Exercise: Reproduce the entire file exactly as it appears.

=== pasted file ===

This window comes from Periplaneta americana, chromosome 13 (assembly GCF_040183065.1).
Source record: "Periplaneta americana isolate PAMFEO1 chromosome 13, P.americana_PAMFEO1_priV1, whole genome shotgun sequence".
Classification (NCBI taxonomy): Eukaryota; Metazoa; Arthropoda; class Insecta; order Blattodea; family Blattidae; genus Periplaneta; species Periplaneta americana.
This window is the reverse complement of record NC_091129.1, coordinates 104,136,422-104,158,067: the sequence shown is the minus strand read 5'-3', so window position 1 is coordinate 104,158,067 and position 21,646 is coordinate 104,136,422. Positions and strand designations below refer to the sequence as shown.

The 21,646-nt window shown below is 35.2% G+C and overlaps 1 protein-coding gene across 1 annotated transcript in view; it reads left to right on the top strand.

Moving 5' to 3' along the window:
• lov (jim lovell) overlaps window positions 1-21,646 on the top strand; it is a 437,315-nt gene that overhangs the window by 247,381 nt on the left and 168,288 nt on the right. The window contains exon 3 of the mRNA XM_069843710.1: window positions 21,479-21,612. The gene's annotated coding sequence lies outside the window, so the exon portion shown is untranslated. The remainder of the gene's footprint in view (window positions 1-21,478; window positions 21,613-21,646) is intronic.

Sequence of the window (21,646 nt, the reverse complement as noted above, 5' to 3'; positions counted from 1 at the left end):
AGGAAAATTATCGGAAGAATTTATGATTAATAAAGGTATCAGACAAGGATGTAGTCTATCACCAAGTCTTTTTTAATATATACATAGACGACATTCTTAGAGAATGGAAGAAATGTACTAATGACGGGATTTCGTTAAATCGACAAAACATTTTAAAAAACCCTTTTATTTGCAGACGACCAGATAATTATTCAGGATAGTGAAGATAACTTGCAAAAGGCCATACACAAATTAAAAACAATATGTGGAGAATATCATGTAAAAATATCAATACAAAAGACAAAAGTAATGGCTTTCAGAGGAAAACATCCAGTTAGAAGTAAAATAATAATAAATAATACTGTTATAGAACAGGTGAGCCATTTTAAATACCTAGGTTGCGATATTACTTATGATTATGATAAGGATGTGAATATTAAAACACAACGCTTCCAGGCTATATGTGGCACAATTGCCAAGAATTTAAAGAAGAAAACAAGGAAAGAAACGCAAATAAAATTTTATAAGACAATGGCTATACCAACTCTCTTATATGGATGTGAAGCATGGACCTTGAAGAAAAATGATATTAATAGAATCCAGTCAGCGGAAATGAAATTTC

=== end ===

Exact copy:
This window comes from Periplaneta americana, chromosome 13 (assembly GCF_040183065.1).
Source record: "Periplaneta americana isolate PAMFEO1 chromosome 13, P.americana_PAMFEO1_priV1, whole genome shotgun sequence".
Classification (NCBI taxonomy): Eukaryota; Metazoa; Arthropoda; class Insecta; order Blattodea; family Blattidae; genus Periplaneta; species Periplaneta americana.
This window is the reverse complement of record NC_091129.1, coordinates 104,136,422-104,158,067: the sequence shown is the minus strand read 5'-3', so window position 1 is coordinate 104,158,067 and position 21,646 is coordinate 104,136,422. Positions and strand designations below refer to the sequence as shown.

The 21,646-nt window shown below is 35.2% G+C and overlaps 1 protein-coding gene across 1 annotated transcript in view; it reads left to right on the top strand.

Moving 5' to 3' along the window:
• lov (jim lovell) overlaps window positions 1-21,646 on the top strand; it is a 437,315-nt gene that overhangs the window by 247,381 nt on the left and 168,288 nt on the right. The window contains exon 3 of the mRNA XM_069843710.1: window positions 21,479-21,612. The gene's annotated coding sequence lies outside the window, so the exon portion shown is untranslated. The remainder of the gene's footprint in view (window positions 1-21,478; window positions 21,613-21,646) is intronic.

Sequence of the window (21,646 nt, the reverse complement as noted above, 5' to 3'; positions counted from 1 at the left end):
AGGAAAATTATCGGAAGAATTTATGATTAATAAAGGTATCAGACAAGGATGTAGTCTATCACCAAGTCTTTTTTAATATATACATAGACGACATTCTTAGAGAATGGAAGAAATGTACTAATGACGGGATTTCGTTAAATCGACAAAACATTTTAAAAAACCCTTTTATTTGCAGACGACCAGATAATTATTCAGGATAGTGAAGATAACTTGCAAAAGGCCATACACAAATTAAAAACAATATGTGGAGAATATCATGTAAAAATATCAATACAAAAGACAAAAGTAATGGCTTTCAGAGGAAAACATCCAGTTAGAAGTAAAATAATAATAAATAATACTGTTATAGAACAGGTGAGCCATTTTAAATACCTAGGTTGCGATATTACTTATGATTATGATAAGGATGTGAATATTAAAACACAACGCTTCCAGGCTATATGTGGCACAATTGCCAAGAATTTAAAGAAGAAAACAAGGAAAGAAACGCAAATAAAATTTTATAAGACAATGGCTATACCAACTCTCTTATATGGATGTGAAGCATGGACCTTGAAGAAAAATGATATTAATAGAATCCAGTCAGCGGAAATGAAATTTC